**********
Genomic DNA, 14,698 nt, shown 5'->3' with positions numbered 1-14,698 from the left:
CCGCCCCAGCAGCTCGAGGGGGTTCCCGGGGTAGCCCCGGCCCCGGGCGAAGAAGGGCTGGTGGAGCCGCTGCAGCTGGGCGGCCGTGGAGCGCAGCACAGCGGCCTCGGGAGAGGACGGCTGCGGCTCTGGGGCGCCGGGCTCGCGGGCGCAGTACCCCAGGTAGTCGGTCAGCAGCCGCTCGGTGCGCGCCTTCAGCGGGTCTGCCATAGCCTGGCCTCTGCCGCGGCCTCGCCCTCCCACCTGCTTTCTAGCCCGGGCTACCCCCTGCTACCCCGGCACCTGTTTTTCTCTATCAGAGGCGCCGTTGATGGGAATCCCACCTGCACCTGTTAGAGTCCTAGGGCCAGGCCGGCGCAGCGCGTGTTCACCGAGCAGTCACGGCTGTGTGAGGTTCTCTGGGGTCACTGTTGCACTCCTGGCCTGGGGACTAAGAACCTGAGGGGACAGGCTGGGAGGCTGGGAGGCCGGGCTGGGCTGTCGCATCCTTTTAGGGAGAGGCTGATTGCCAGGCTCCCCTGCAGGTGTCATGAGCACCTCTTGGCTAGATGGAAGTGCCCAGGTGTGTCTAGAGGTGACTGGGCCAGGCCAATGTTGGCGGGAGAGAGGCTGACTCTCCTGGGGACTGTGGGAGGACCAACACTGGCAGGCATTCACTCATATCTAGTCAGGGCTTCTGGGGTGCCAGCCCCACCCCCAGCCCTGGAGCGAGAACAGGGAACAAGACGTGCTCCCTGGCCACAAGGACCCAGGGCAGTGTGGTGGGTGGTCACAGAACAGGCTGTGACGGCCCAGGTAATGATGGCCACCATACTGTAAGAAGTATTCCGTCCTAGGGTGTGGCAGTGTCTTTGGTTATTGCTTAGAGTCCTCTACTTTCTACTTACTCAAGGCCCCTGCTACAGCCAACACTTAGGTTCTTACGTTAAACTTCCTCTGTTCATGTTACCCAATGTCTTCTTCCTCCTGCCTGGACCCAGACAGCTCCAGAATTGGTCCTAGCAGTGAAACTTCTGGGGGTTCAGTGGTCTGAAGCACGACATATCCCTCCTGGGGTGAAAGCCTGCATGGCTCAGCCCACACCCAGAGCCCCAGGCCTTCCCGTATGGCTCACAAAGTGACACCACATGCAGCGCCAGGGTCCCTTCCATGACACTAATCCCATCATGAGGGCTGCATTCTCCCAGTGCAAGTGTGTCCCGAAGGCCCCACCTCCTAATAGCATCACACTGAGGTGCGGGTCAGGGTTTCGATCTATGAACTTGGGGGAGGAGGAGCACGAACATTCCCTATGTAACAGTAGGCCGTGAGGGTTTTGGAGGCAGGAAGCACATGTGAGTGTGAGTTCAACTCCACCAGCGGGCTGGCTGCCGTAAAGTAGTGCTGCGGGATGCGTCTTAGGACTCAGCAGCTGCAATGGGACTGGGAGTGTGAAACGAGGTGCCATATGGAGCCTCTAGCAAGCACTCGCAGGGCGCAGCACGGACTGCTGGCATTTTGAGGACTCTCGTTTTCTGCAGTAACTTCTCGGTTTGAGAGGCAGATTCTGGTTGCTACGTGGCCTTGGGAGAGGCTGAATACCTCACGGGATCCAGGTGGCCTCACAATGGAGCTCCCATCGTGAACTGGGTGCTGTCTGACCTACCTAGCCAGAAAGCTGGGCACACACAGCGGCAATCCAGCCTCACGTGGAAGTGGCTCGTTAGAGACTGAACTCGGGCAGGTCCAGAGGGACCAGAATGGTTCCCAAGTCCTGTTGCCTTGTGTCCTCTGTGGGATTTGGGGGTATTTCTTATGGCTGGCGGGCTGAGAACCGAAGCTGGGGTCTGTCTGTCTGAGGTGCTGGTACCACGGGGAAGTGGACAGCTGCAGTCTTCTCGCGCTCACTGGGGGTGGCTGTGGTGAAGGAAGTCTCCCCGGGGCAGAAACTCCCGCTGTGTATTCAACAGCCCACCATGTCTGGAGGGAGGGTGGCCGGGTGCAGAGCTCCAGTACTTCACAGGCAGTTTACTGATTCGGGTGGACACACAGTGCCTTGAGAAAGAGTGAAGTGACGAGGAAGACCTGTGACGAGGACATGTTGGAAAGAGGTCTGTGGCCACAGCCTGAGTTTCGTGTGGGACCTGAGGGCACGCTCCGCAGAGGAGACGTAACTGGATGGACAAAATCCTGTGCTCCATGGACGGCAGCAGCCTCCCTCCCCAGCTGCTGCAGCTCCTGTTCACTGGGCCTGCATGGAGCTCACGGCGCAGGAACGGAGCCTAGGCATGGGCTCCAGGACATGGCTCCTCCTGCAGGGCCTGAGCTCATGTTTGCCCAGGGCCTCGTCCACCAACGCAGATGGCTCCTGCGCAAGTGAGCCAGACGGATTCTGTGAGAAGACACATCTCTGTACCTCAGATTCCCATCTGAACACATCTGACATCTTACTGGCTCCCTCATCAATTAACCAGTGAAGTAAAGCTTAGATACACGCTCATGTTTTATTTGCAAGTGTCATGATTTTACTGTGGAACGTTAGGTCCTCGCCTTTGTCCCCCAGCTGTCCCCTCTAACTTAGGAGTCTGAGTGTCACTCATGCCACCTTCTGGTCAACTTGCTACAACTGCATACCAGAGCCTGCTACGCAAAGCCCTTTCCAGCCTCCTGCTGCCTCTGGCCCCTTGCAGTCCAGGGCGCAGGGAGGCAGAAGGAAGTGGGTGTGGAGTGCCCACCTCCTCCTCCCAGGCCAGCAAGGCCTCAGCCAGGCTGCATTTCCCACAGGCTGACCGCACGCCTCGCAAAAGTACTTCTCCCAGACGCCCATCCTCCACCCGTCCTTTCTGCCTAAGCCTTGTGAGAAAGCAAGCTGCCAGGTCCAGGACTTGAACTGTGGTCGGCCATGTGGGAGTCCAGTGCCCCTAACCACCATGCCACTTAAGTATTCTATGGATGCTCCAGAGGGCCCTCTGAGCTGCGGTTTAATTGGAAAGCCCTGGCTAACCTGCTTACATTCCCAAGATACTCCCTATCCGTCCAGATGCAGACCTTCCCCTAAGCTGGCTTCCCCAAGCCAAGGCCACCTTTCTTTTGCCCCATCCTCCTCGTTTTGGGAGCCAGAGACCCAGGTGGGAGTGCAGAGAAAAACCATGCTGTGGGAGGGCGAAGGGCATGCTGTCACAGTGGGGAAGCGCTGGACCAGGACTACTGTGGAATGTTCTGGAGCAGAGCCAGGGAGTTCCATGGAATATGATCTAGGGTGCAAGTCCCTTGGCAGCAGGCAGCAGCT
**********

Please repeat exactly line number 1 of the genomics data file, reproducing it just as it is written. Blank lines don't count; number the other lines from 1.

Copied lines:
Genomic DNA, 14,698 nt, shown 5'->3' with positions numbered 1-14,698 from the left: